I'd say the book is really all about Pavement in general and their effect on the writer. Wowee Zowee is the focus, obviously, but any Pavement fan should still buy this book even if Wowee Zowee isn't their favorite album. Charles even goes over his thought process in choosing which Pavement album to write about, which I thought was pretty cool.
Long story short - this is a very good, informative book. It is a loving, well-written, and worthy tribute to a great band and album. These 33 1/3 books (based on reviews here) seem to be very much hit-or-miss, but I think this one can be firmly placed in the "hit" section.
The last sentence in the Acknowledgements is "BUYING BOOKS IN BOOKSTORES IS COOL." Woops.
As with a lot of the 33 1/3rd series, autobiography plays a part, but Bryan Charles is a keen, level-headed fan with a rich memory for time and place, and he uses his own background to give his reporting a foundation. Since we know how he feels about the group and exactly why, it amplifies his exploration of "Wowee Zowee" as he encounters and interviews the key figures behind it.
Just one thing about Charles' book was distracting, and this is totally my opinion. During a fair amount of the book, his style, phrasing, and sentence structure seem to owe a pretty heavy debt to the "White Jazz"-era prose of crime novelist James Ellroy. Charles doesn't suddenly go ultraviolent, but he does tend toward the short, staccato beats of Ellroy, with some of the hipster vibe. Call me crazy, but if you know the crime author's patter, you might see what I'm talking about in this portion:
"I told him I'd heard about a meeting with Matador and two of the Pavement guys. Gerard was pushing Wowee Zowee. You were checked out. You were on the phone or something, not listening. You said the record was s--t and nothing could be done with it."
"I regressed a little, became a gaping fan ... I nudged my friend Jim. He stared too. Our dinner companions were square. They didn't know who Pavement was or get the big deal. Half a beer later I relaxed and quit staring so much. But seeing Mark Ibold still blew my mind...."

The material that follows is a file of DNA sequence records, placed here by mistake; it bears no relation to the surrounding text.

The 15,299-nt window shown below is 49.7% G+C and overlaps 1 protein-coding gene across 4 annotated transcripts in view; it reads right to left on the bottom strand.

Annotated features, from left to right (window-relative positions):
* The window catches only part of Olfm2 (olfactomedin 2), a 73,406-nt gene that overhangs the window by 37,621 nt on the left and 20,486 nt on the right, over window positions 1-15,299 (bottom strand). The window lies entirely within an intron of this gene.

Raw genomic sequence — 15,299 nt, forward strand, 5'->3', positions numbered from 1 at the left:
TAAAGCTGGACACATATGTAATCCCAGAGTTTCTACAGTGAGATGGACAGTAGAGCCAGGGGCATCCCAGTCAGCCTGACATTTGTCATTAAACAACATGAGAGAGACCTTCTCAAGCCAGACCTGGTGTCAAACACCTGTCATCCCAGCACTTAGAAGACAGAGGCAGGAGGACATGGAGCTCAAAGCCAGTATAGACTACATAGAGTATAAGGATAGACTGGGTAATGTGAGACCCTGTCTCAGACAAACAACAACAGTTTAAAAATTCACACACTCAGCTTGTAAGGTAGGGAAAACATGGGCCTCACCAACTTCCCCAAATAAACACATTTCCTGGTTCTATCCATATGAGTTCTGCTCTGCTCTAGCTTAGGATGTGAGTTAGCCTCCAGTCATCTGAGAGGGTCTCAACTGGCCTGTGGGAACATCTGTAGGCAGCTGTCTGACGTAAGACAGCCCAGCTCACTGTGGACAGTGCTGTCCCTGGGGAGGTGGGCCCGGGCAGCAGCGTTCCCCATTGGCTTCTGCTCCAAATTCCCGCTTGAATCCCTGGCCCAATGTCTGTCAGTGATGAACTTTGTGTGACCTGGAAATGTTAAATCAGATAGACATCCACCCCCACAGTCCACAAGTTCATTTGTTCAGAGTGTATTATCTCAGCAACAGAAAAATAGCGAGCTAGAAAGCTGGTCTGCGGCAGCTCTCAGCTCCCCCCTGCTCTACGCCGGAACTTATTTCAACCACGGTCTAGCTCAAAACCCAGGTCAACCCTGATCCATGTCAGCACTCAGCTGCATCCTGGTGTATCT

There are about two dozen more instances I could cite, but that'd probably only make me seem more OCD. And I realize this is an elaborate quibble, to be sure. Plus, if Charles actually is aping Ellroy, there are certainly worse or less appropriate writers he could mimic. Style aside, the overall product is a fine dissection of an excellent album.
The writing that Charles displays in this book is overly self-involved, often far from relevant to the band and album being discussed, and occasionally unprofessional. These flaws and weaknesses in the book don't make Charles a bad writer so much as they make for a weak and disappointing entry in '33 1/3'. Pavement is a great and influential band that deserved a better '33 1/3' written about them. There are many other writers in the '33 1/3' series who were able to write about bands and albums without making their book all about the person writing it. All of those writers probably had difficulties in researching their books or trying to set up interviews while dealing with the day to day difficulties of being alive and they were able to have their books published without complaining to the reader about their problems and obstacles they faced in writing for '33 1/3'. Charles could have followed in their footsteps, and would have made a better book in doing so.
Lastly, this book adds nothing to discourse on Pavement. Fans of the band who have already seen the documentary 'Pavement: Slow Century' or read the band biography 'Perfect Sound Forever' will learn nothing from this book that were not already in those two previous texts.